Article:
Week 14 or 15

Week 15 or 16

Final Evaluation and Transition to Induction Plan

Week 16

 
  • For all Teacher Candidates:

Your University Supervisor will observe/evaluate you at least six times. If you have not heard from your supervisor by the end of your second week of Directed Teaching, contact the Office for Student Services.

  • For traditional Teacher Candidates working with one or more Mentor Teacher:

You have at least two evaluators: your Mentor Teacher and your University Supervisor. Each Mentor Teacher must complete a formal evaluation.

  • For Teachers of Record (Interns) working in their own classrooms:

You have two evaluators: your Site Supervisor (Administrator: Principal or Assistant Principal) and University Supervisor.

What if I am concerned with my placement?

The Office for Student Services spends a considerable amount of time arranging placements and developing partnerships with districts and schools. As much as we try to honor your first or second choice, we cannot always do so as districts and schools do not always accept our placement requests. Only under extenuating circumstances will we change placements. You are to notify officials in the Office for Student Services at Cal State LA of your request once you have discussed concerns with your University Field Supervisor. You are NOT to make any contacts with other classrooms or schools on your own behalf.

We know that in rare occurrences matches between Teacher Candidate and Mentor Teacher are a challenge. Do not wait, as we will not make changes ever after the first two weeks of the semester. If you have concerns with your placement within the first two weeks of your placement, discuss the issues with your University Field Supervisor. Do not discuss any issues with anyone at your school site. Remember, that we cannot guarantee a new placement during the same quarter. We also do not change sites should you receive an unsatisfactory Mid-Term Evaluation.

How should I dress? Is there a standard Cal State LA dress code?

You will know by the end of the semester if you did not pass Directed Teaching. You must receive passing evaluations from both your Mentor Teacher and University Supervisor with no "Inconsistent" anywhere on either evaluation. If you receive a failing Mid-Term Evaluation by week seven or eight of the semester, that does not mean you will automatically fail, but it does mean that without significant changes, you may very well not pass.

The State of California allows a maximum of three attempts at Directed Teaching. A successful semester is defined as a full semester of Directed Teaching and evidence of attainment of all Directed Teaching TPE competencies. Placements that are terminated at any time during the semester because of a student's unacceptable teaching, management, behavior, or professionalism are considered one failed attempt. Should this termination occur, the Office for Student Services would provide you with further policy details.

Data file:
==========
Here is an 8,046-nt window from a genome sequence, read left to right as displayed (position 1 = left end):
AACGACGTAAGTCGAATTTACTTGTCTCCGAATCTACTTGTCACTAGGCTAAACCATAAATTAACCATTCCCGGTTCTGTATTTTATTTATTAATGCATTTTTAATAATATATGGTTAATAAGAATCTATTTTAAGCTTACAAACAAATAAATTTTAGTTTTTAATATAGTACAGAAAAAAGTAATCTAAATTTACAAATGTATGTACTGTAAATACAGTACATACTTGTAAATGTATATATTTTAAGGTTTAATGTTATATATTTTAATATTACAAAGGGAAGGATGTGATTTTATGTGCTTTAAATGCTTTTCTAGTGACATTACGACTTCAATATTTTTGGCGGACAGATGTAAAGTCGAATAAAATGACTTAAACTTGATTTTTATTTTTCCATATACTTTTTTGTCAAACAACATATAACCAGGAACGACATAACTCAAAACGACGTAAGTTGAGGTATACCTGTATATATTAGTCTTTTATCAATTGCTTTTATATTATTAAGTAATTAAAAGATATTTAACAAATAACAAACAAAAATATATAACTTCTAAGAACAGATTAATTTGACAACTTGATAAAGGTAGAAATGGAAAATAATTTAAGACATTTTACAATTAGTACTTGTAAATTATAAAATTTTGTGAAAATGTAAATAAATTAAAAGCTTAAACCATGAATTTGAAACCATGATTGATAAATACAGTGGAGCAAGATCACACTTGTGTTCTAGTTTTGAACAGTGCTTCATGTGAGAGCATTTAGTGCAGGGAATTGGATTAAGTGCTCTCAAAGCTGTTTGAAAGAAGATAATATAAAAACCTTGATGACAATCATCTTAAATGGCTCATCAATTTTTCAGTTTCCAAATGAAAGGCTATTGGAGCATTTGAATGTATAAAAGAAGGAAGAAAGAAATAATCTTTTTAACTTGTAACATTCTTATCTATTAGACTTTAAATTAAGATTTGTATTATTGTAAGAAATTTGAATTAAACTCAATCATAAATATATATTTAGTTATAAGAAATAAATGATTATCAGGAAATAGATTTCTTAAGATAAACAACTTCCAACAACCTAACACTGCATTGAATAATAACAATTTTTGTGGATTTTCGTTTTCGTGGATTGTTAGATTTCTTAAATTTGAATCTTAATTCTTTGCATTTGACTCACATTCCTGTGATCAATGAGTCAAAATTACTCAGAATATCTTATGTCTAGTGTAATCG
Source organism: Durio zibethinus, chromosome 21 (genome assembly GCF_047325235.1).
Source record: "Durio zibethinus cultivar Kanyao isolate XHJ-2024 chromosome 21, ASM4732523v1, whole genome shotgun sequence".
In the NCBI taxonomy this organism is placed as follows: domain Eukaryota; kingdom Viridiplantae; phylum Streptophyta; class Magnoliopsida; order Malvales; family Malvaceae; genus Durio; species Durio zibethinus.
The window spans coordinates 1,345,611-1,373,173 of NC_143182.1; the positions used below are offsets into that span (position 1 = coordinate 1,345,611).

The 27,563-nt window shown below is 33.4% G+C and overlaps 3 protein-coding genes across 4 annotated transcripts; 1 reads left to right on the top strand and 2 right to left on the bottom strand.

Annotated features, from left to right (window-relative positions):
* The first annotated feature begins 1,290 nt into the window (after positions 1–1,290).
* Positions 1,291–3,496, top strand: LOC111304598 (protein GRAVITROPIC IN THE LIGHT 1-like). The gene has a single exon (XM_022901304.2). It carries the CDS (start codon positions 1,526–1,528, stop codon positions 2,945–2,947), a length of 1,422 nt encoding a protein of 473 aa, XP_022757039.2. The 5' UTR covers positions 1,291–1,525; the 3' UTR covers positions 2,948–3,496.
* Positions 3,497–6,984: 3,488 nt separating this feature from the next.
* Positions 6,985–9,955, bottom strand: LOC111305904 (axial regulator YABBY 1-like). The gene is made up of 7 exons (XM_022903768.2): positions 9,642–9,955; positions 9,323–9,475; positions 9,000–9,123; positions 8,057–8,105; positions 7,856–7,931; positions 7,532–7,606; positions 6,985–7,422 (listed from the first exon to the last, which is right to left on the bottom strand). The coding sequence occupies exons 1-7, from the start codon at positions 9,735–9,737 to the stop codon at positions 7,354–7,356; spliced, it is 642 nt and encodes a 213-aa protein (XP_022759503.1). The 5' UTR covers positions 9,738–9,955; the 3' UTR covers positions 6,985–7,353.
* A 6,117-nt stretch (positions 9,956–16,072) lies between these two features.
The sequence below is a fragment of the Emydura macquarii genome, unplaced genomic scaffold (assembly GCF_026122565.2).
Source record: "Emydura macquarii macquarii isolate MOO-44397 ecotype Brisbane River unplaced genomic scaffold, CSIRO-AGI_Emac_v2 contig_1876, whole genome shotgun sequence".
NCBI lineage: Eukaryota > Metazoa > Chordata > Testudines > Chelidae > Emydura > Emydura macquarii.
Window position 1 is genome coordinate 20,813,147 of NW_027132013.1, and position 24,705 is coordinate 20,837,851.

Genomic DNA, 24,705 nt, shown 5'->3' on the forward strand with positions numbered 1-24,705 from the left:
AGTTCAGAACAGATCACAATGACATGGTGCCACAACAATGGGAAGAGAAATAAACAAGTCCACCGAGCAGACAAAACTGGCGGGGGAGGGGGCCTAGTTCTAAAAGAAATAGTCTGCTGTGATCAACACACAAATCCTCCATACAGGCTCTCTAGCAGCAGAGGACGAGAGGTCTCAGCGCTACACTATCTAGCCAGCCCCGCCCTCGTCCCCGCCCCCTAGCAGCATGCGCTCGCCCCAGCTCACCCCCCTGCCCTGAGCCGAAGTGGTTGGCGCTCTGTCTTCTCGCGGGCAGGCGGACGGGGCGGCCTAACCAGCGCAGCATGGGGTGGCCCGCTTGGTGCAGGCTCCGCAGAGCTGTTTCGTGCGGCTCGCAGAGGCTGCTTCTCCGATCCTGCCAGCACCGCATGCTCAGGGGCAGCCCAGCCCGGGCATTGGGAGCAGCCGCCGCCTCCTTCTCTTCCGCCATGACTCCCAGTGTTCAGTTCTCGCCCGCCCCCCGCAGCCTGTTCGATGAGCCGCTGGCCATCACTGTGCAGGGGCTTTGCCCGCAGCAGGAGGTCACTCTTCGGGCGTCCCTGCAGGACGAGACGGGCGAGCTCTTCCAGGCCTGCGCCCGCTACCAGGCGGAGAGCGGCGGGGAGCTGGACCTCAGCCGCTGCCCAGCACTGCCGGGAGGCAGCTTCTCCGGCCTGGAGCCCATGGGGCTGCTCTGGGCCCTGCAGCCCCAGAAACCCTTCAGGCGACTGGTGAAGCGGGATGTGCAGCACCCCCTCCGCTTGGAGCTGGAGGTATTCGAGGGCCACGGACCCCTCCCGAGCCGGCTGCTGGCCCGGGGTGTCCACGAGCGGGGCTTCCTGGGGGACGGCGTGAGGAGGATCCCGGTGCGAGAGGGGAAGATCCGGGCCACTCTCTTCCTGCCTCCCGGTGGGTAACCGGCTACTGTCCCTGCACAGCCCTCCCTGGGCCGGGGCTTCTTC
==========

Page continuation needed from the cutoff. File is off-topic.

What do I do once I complete Directed Teaching?

The credential evaluation process includes the following:

  • During the Teacher Candidate’s last semester, usually by week 5-7 of Directed Teaching, the Teacher Candidate will submit an application for credential evaluation, which can be found at www.calstatela.edu/edcredential. It is recommended the Teacher Candidate turn in the application sooner rather than later because applications are evaluated in the order received.
  • After submitting the application, the credential analysts in the Office for Student Services will review the Teacher Candidate’s file and determine if all requirements have been completed. At this time, if there are any deficiencies a letter will be sent to the student. Common deficiencies are things like RICA test scores, edTPA scores, and CPR certification.
  • As soon as grades post for that semester, the analysts will go back to each application (again, in the order received) and check the grades for the outstanding coursework.
  • If all the requirements have been met at that time, the analysts will electronically recommend the Teacher Candidate for the credential to the Commission for Teacher Credentialing.
  • The Commission then emails the Teacher Candidate at the email address they listed on the application. The Commission email will invite the Teacher Candidate to log on to the Commission's webpage, pay a fee, and answer several questions. After that time, the Commission will do a final criminal and FBI background check before issuing the credential.

We wish you well during this exciting, culminating experience of your teaching credential process. Should you have any additional questions, please first contact your University Supervisor and then, if necessary, the Office for Student Services at 323-343-4320.